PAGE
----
How effective is river dry fly fishing?

Dry fly is perhaps the most enjoyable method of catching trout and grayling on a stream. It can also be highly effective. There is an often cited scientific fact that trout only take about 10% of their food on the surface and 90% beneath the surface. However this is a generalisation. At certain times most of the fish will be feeding on the surface. At other times fish are opportunists and will take a dry fly anyway. Small acidic moorland streams may be devoid of aquatic insects but support populations of small trout by surface feeding on terrestrials. A good fly fisher should never ignore dry fly as a method based on an often misused implication that more fish will be feeding on nymphs. Dry fly is extremely versatile and can be fished all over the river pool from the fast riffles at the head in the flats and slack bellies to the tails. It is a technique still widely used in competition fly fishing and I personally used it to become the English Rivers Champion in 1999.

Trout behaviour and dry fly fishing in rivers

The beauty of fishing dry fly lies in its apparent simplicity. However a good dry fly fisher really needs a good understanding of the surface feeding behaviour of trout.

The book I recommend for those interested in learning more is Vincent Marinaro's "In the Ring of the Rise". This book revolutionised my fly fishing approach by vastly increasing my knowledge of how trout saw flies and more importantly how they fed on them. I witnessed first hand Marinaro's perfect descriptions of compound rises. Where the trout drifts under the fly carefully inspecting it. This simple website is not capable of distilling Marinaro's superb observations but here is an in a "nutshell" attempt.

The rise form of a fish indicates where a trout engulfed a floating fly but not where he lies in the stream. In deeper faster water that could be several yards ahead of the rise form. A good dry fly fisher will have a good intuition of where a trout lies in relation to its rise form. It will always to some degree be upstream of the rise form. Casting flies directly at rise forms often results in failure simply because the fish didn't even see the dry fly. Not all trout rises are the same. A simple rise is where a trout lifts off the bottom and surfaces directly under the fly. But where trout are fished for on a regular basis compound or complex rises are common. In this case the trout gives the perfect impression of possessing intelligence. He rises to the fly but stops and hovers perfectly beneath it apparently inspecting it in detail. He may then either take the fly or refuse it. During this maneuver the trout may travel several yards underneath the fly and actually swivel and swim downstream (Grayling also follow flies downstream).

But before we start preparing the Diploma list for educated stream trout this behaviour can be explained by simple predator avoidance. The trout is aware that some of the flies are out to get him. He is much more likely looking for a positive trigger in the fly (something that confirms it is alive) rather than deliberately avoiding spectacular and realistic fly patterns. Marinaro knew this very well. His anecdote on the trout of the back eddy is outstanding. He confronts an old foe on a daily basis a trout living in a difficult lie in the stream rising steadily throughout the day eating humble houseflies. Everyday Marinaro casts to this uncatchable wise old fish. Everyday he tips his cap in reverence to the wise trout and goes in search of his more gullible cousins. Then one day inexplicably the trout engulfed Marinaro's house fly imitation out of the blue. In itself that might be an interesting but unremarkable story. What makes it a revelation was Marinaro's insight and observation into why the trout took the fly on that occasion after ignoring it countless times. He examined the fly and noticed the dressing had come undone and 2 strands of feather fibre were lose and blowing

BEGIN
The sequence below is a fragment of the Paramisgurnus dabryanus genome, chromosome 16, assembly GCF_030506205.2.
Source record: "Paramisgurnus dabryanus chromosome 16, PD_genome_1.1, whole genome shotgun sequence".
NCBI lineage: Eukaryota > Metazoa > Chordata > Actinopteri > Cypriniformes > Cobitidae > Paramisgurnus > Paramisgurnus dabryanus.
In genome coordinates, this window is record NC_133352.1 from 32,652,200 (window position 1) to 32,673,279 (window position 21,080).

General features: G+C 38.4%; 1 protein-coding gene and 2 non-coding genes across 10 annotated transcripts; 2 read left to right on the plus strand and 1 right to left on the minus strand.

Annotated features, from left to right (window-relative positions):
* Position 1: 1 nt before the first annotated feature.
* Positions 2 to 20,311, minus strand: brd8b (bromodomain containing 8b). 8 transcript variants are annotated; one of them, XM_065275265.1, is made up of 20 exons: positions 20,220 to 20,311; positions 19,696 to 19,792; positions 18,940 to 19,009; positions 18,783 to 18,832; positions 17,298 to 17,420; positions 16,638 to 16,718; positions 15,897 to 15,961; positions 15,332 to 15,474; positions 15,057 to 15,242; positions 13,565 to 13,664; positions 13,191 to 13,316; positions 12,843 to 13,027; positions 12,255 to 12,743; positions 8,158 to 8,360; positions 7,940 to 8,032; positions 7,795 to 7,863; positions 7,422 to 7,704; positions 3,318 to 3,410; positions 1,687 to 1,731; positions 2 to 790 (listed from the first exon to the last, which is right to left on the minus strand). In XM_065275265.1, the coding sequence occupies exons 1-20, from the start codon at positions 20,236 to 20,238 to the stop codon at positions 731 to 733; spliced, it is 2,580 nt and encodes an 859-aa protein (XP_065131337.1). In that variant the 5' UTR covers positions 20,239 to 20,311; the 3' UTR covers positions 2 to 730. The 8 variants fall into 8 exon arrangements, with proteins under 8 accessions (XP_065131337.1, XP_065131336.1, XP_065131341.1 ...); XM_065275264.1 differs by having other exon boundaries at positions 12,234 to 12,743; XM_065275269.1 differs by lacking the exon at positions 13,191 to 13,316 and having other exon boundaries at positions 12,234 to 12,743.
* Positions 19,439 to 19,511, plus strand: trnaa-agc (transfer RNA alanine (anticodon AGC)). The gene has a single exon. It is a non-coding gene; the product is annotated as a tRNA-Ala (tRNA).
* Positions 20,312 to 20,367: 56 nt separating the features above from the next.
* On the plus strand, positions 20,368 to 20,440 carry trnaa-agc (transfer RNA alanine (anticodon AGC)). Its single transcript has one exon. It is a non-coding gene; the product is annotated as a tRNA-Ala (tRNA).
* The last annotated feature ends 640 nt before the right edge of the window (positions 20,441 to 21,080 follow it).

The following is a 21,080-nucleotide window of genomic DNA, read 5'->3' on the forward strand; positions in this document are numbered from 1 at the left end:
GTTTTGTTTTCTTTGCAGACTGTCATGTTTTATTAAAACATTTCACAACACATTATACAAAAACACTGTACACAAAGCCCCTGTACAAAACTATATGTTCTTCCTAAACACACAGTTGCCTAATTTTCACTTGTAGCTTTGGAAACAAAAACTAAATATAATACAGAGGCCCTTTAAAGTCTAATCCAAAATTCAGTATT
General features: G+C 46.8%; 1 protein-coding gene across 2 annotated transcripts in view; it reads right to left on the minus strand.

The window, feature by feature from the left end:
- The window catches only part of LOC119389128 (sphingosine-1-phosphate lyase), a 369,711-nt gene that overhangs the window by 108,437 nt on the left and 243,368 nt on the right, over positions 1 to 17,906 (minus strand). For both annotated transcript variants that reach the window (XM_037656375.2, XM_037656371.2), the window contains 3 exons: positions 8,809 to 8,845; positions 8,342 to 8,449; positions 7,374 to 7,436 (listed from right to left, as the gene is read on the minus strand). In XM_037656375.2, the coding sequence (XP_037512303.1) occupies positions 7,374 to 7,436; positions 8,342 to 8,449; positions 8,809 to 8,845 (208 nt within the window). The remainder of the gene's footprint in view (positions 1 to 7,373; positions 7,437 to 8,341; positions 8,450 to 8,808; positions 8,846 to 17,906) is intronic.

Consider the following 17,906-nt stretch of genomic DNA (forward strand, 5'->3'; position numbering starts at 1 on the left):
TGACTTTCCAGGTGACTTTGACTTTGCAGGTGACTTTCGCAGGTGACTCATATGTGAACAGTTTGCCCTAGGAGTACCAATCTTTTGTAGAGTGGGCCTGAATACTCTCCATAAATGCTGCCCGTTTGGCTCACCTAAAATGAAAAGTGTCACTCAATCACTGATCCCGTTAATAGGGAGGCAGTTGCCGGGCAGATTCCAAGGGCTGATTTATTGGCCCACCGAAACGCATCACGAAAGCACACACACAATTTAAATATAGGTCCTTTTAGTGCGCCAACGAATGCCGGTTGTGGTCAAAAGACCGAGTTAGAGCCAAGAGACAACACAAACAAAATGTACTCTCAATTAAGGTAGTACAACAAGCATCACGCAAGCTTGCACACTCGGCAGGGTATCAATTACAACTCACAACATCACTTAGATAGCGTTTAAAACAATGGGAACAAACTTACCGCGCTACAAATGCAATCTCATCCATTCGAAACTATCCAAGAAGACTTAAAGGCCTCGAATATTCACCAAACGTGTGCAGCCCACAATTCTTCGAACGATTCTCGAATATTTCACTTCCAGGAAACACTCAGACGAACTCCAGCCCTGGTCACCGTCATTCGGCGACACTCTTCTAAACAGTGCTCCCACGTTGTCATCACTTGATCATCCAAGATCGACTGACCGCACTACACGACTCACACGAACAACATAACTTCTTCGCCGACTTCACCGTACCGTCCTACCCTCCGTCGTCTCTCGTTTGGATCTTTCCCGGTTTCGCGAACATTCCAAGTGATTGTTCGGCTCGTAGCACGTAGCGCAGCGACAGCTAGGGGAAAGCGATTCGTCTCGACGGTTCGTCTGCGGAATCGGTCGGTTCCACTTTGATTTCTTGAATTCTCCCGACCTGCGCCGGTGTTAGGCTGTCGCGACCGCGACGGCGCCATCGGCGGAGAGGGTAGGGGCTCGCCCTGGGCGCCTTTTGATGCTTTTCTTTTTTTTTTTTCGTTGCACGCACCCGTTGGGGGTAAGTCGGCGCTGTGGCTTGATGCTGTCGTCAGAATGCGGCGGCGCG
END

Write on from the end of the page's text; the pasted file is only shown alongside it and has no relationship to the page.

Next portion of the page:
against each other in the wind. It was a Eureka moment. The artificial fly was inadvertently imitating the continuous movements of the forelegs on the natural flies. That movement of the flies legs was the trigger for this trout.

The notion that trout may posses analytical intelligence can be dismissed by Marinaro's own observations. On a few occasions a trout rises to a fly and refuses it. Then after refusing the dry fly the trout appears to change his mind and go back for it. Oddly and I have observed this many times even if the fly is skating wildly and acting in a very unnatural manner the trout will attempt to engulf the fly and will often leave the water to do so. A trout that only seconds earlier was examining a dead drift dry fly like Sherlock Holmes is leaping on a fly skating wildly upstream?

This is purely behavioural and represents the yin and yang of the trout in terms of predator or prey. If we scare or spook a trout, the game is over, he will not take the fly. He thinks himself the prey and avoids the predator first and foremost. Trout that get eaten don't feed. Even if his prey senses are aroused he appears to behave very cautiously and examines the fly. He thinks better of it and refuses it. Then something clicks in the trouts mind. His predatory senses become dominant, he sweeps round and makes a beeline for the fly. Even though the fly is now behaving like no natural insect he leaps on it.

As well as these revealing insights into surface feeding behaviour of trout Marinaro looked at the world from the trouts perspective. He deduced that the first thing the trout saw of a mayfly was the tip of its wing (due to refraction of light at the water surface). I took this to heart and tied a high CDC mayfly pattern that to this day remains one of my "first on" flies on the stream. With this in mind we will examine modern dry fly variations.